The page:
Write a proper quine containing at least one newline/linefeed whose every unfurling is either itself a proper quine or outputs the original quine. Your answer can mix and match outputting itself and outputting the original quine.


Unfurlings consist of:

  1. Appending spaces to make the input a rectangle.
  2. Taking all lines above the bottom one and rotating them a quarter-turn clockwise about the lower-right corner so that the right edge is on the same level as the bottom edge.
  3. Repeat step (2) until the string is a single line to find all unfurlings.

For example, the first unfurling of




and the rest are





This process is automated with this program adapted from Emigna's answer here,where each step of unfurling in the output is delimited by a dashed line.


For example, if you have a program


(no trailing spaces)

then it must be a proper quine and print itself('K\nAB', where \n represents a linefeed/newline). According to the output of the unfurling program, we see that the next step in unfurling is


(note trailing space)

This must either print itself(' K\nAB ') or the original program ('K\nAB'). The next step in the unfurling is


This must either print itself ('AB K'), or the original program('K\nAB').

The byte-count of this program is 4 (K, \n, A, B).


This is , so the shortest answer in bytes wins. Standard loopholes apply, as usual.

  • \$\begingroup\$ Related. \$\endgroup\$ – Mr. Xcoder Aug 22 '17 at 18:29
  • 5
    \$\begingroup\$ Questions should be self-contained. You should copy/paste any "unfurling" explanation from the other question into this one. If the other one is ever deleted or changed, we'd have no clue as it is now. \$\endgroup\$ – mbomb007 Aug 22 '17 at 18:57
  • \$\begingroup\$ I think you could prevent easy answers by instead unfurling onto a new line instead of the last line of the program. However, I'm not sure the challenge is even possible at that point, but it may be. \$\endgroup\$ – Shelvacu Aug 23 '17 at 5:52
  • \$\begingroup\$ If our answer has several unfurling steps, do they all have to print the original/themselves, or can some print themselves and some the original? \$\endgroup\$ – Martin Ender Aug 24 '17 at 12:43
  • \$\begingroup\$ @MartinEnder The answer can mix and match printing the original and printing themselves. \$\endgroup\$ – fireflame241 Aug 24 '17 at 16:08

Python 3, 48 bytes


Try it online!

I mean, it works :p

  • 16
    \$\begingroup\$ ಠ_____________ಠ \$\endgroup\$ – Mr. Xcoder Aug 22 '17 at 18:37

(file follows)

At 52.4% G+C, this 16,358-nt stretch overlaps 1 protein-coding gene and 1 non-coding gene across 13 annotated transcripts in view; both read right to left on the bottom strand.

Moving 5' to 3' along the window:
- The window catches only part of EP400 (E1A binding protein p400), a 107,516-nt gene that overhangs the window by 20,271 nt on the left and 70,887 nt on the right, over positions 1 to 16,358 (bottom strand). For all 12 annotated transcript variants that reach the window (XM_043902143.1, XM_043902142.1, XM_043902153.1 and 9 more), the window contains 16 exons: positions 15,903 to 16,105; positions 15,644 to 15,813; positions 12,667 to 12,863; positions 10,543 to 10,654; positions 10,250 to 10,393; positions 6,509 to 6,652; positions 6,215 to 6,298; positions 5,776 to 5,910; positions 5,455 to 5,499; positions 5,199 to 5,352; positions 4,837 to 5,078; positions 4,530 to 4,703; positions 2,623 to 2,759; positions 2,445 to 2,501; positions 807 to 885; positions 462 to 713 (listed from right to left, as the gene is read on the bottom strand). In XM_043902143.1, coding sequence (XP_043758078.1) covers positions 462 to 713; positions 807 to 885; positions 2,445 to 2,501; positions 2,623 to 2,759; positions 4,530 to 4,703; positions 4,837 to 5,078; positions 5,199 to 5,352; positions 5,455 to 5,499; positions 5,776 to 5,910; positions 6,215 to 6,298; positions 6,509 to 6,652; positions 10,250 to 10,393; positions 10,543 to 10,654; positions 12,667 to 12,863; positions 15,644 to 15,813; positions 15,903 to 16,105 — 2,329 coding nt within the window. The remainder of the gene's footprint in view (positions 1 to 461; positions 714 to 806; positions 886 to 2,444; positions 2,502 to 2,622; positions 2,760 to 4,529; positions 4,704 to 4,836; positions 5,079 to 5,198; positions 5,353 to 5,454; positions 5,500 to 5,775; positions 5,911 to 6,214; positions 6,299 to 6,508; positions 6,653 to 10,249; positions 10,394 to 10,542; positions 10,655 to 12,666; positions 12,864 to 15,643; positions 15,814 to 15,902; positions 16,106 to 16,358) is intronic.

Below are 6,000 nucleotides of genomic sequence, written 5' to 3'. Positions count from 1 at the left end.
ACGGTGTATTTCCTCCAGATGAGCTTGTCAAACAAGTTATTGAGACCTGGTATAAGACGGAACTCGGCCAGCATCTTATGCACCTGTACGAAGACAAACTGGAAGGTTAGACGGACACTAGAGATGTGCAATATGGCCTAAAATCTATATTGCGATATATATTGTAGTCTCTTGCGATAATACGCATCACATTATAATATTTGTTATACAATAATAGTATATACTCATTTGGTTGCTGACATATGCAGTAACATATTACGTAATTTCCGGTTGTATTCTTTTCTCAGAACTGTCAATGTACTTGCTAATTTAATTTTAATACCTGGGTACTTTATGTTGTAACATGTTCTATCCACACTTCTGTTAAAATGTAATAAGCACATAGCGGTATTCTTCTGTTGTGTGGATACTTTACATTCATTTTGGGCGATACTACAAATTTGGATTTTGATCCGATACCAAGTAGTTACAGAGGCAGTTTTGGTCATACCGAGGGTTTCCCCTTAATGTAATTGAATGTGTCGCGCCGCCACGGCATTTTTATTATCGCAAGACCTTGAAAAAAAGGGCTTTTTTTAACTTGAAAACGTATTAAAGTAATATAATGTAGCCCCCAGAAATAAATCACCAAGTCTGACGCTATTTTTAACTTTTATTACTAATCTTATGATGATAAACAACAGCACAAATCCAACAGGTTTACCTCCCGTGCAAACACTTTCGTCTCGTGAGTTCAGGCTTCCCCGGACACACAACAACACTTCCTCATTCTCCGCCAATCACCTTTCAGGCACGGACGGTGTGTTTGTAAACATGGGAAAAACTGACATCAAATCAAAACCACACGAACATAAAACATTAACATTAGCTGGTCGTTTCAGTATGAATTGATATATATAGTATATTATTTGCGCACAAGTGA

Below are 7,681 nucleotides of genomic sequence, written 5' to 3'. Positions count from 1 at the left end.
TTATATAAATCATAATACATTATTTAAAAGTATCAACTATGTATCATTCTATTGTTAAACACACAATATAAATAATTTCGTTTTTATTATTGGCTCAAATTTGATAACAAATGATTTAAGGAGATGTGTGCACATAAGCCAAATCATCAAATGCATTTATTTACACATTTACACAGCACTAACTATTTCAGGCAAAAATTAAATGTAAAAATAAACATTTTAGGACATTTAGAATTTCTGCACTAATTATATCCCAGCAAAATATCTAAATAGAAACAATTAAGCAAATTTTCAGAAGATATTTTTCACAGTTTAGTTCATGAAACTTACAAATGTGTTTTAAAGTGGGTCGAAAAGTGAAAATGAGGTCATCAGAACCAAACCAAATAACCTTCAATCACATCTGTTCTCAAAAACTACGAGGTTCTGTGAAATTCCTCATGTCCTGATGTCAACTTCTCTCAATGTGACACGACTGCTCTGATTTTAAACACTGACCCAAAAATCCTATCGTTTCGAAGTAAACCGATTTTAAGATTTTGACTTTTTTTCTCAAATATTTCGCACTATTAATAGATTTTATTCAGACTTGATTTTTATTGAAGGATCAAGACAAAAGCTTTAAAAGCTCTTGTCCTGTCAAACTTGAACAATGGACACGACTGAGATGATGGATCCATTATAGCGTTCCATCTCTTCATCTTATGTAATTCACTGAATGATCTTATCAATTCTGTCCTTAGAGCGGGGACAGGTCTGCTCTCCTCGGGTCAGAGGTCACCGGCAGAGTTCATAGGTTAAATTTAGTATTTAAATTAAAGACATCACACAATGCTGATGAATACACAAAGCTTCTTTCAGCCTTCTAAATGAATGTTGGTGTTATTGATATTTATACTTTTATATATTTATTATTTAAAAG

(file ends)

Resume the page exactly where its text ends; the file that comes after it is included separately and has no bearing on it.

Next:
• \$\begingroup\$ Can't you golf this down to just one line, _='_=%r;print(_%%_)';print(_%_) ? It contains "at least one newline/linefeed" (at the end) \$\endgroup\$ – L3viathan Aug 24 '17 at 15:08
  • \$\begingroup\$ @L3viathan then the unfurlings go crazy :/ \$\endgroup\$ – dzaima Aug 24 '17 at 15:44
  • \$\begingroup\$ @dzaima I see... \$\endgroup\$ – L3viathan Aug 24 '17 at 15:48

Python 3, 42 bytes


Try it online!

  • 7
    \$\begingroup\$ Is this really distinct enough from dzaima's answer to warrant a new one? To me, this seems simply to be golfed a little. \$\endgroup\$ – fireflame241 Aug 22 '17 at 19:22
  • \$\begingroup\$ @fireflame241 I think it deserves its own answer, plus I've written it on my own (not golfed his) \$\endgroup\$ – Mr. Xcoder Aug 22 '17 at 19:23

Ruby, 32 bytes

_="\n_=%p;print _%%_";print _%_

Try it online!


CJam, 11 bytes

OK, let's go with the obvious trivial solution. At least it's shorter than the Python and Ruby solutions that use the same trick.


This code begins with a newline, which is ignored by the CJam interpreter. All the actual code is on the last line, which is not changed by the unfurling process. The extra spaces and newlines introduced by unfurling the empty first line are also ignored by the interpreter.

Otherwise this is just a trivial tweak of a (or perhaps the) standard CJam quine. {N\"_~"} defines a code block, _~ makes a copy of it and executes it. Inside the code block, N\ pushes a newline before the copy of the block on the stack and "_~" pushes the string _~ after it. When the program ends, the CJam interpreter automatically prints everything on the stack, i.e. the newline, the code block and the _~.

Try it online!


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